A surprising proportion of Document Control professionals work without a procedure.
What is more surprising yet is that, among those who do have a procedure, a surprising proportion do not work by it, because it is not adapted to their actual day-to-day practices. In this case, let’s agree that this is the same as not having a procedure at all.
It is highly undesirable and discommended not to have a functional set of rules and procedures. After all, Document Control is a by essence a procedural profession. With no rules to defend, it makes no sense. Document Control with no rules to uphold is like the police with no law to uphold.
The absence of rules and procedures generates much stress for Document Control professionals, but so do existing procedures that are ill-adapted, out of date, weak or irrelevant.
Weak rules and procedures open the door to user resistance, sterile discussions and potentially harmful mistakes. How can you convince a user to proceed through a certain process if you have no process to show? How can you tell a user that their action is not compliant if you have no compliance reference?
But how do a set of rules and a procedure become weak, ill-adapted, out-of-date or irrelevant?
First, it appears that the initial set of rules was not complied with, if no one at any point realised that day-to-day practices were straying away from the ‘book’.
A Document Control procedure should be always open, whether in hard-copy form on a desk, or electronically, so that Document Control professionals working by that procedure can refer to it day after day, all day.
Second, it appears that there is no periodic review of the applicability of the set of rules and the procedure. The best organisations review the applicability of their Document Control rules and procedures at least once a year.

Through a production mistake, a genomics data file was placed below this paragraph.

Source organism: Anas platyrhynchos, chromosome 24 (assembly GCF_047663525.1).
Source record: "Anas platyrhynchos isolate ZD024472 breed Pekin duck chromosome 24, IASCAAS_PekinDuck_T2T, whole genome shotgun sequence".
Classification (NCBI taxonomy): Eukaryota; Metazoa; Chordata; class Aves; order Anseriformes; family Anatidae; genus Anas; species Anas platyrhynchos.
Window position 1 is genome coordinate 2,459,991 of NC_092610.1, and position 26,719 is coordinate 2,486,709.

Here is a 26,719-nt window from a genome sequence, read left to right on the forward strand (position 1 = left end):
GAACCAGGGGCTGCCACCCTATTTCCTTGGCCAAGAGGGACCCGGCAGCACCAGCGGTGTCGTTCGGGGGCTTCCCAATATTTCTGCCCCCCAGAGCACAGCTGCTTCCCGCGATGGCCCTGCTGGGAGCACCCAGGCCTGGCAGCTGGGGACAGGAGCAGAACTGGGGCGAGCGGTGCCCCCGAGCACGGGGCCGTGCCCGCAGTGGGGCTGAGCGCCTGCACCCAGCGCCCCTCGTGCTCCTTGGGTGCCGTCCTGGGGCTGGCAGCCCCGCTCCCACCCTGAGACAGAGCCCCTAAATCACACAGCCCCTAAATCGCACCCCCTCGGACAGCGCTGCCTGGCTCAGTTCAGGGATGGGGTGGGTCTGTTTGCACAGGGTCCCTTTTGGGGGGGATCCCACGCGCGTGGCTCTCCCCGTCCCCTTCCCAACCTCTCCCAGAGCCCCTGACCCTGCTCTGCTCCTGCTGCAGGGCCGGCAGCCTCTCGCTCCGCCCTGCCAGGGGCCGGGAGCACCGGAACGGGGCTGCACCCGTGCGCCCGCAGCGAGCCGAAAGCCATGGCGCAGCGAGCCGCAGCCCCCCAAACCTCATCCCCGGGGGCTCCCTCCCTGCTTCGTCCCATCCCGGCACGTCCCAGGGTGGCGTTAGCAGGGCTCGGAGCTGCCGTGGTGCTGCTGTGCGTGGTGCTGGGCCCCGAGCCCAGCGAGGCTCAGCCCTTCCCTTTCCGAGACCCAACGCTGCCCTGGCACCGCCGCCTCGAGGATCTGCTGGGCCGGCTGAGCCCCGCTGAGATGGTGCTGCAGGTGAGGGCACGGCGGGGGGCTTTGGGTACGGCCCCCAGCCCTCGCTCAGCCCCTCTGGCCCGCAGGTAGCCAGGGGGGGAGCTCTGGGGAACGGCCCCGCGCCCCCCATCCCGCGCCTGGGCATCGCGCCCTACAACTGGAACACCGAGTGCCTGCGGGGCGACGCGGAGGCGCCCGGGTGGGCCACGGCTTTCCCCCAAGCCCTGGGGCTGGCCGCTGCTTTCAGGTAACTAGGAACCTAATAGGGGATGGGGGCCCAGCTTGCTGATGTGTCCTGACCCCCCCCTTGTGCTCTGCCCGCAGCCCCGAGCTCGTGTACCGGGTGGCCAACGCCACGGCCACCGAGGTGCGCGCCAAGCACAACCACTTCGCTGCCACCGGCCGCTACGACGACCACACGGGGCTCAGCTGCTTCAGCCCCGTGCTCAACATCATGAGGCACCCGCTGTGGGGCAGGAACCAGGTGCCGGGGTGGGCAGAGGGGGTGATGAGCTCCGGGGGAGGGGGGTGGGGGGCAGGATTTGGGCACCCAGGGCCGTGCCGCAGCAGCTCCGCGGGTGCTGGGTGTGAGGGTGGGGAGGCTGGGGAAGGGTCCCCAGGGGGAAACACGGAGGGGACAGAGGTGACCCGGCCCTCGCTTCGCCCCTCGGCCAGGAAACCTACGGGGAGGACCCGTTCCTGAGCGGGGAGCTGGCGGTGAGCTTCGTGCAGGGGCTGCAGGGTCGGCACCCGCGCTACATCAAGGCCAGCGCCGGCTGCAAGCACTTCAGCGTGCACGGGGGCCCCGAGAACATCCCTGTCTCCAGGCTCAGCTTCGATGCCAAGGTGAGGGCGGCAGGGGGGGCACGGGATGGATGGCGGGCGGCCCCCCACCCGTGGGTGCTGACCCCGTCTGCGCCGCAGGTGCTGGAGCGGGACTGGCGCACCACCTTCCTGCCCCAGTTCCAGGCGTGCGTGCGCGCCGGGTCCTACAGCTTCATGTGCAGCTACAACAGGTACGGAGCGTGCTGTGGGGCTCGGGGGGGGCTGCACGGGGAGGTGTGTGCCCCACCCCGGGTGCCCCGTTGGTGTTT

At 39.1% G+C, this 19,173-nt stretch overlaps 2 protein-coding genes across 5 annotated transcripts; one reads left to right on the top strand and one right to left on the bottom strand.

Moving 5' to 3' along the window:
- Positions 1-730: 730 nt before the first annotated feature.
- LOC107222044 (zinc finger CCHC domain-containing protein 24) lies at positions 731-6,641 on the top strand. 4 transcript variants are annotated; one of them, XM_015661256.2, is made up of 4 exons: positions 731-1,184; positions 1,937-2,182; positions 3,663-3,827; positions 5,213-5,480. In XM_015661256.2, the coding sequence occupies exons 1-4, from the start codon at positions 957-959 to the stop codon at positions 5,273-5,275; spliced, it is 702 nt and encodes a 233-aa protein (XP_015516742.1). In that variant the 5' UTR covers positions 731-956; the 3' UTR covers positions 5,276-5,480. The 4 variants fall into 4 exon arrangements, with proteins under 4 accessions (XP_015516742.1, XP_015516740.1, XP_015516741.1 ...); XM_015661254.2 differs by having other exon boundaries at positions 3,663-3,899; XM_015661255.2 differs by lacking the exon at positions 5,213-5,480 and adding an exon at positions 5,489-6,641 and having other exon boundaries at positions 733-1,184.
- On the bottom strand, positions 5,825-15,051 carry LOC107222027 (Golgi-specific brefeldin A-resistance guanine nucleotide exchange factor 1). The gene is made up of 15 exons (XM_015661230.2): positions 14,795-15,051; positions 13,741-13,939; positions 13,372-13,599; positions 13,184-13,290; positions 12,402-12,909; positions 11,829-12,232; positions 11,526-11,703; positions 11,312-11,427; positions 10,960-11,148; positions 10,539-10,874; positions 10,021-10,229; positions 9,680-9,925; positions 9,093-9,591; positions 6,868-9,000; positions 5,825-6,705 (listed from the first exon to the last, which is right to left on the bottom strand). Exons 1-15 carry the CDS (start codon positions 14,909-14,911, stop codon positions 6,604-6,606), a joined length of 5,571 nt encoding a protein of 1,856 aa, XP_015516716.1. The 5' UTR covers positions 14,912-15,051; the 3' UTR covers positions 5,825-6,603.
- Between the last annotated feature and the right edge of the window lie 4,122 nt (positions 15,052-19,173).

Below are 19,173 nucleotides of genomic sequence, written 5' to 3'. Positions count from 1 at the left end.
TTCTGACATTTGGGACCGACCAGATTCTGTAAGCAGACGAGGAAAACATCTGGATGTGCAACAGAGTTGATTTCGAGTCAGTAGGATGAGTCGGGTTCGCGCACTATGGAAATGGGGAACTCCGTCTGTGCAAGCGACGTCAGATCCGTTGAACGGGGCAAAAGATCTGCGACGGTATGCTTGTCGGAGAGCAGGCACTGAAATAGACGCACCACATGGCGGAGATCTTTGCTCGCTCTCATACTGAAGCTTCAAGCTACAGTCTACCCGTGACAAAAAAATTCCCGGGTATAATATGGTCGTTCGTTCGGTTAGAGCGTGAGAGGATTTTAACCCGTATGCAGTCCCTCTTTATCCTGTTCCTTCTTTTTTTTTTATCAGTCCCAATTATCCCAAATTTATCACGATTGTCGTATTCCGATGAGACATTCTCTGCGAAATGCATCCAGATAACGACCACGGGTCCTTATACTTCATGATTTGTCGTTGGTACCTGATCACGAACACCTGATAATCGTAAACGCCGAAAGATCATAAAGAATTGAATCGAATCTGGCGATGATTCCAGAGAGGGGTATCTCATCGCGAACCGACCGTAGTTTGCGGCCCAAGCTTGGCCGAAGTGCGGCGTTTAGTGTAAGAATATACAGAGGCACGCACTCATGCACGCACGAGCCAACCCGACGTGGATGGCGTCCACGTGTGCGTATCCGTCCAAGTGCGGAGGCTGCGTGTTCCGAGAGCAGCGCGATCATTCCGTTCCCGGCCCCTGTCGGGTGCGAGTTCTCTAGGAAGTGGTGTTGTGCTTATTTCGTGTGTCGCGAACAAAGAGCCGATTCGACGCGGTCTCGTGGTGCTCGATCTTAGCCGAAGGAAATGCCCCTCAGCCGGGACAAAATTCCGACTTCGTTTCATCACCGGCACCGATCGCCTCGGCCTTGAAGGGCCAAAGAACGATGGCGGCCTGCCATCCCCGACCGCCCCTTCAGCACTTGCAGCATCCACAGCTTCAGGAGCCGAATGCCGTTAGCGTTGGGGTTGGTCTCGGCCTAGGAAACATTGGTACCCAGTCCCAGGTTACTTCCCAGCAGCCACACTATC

Every year, the question must be asked, for each section of the rules, for each process, for each section of the procedure: “Does it still match our day-to-day practices? Is it still applicable?”
If the answer is no, a further strategic question must be asked: “If the rules, the processes and the procedure no longer match our day-to-day practices, do we correct our practices, or do we modify the rules to reflect how we work now?”
In any case, during this periodic review, action must be taken to ensure that the rules and day-to-day practices are the same, regardless of the selected strategy.
Third, it appears that there is no culture of Continuous Improvement (topic discussed in The Document Control Tribune, issue number 10, page 6 and in issue number 11, page 5).
The best Document Controllers put into practice this culture wherein each Document Control incident, each learning opportunity and each improvement opportunity is discussed, logged, reflected on and integrated in the rules, the processes and the procedure.
Consepsys Tips of the Month for September 2017 and March 2021 explore this culture further. A Continuous Improvement culture allows to never let a set of rules and a procedure become weak, ill-adapted, out-of-date or irrelevant.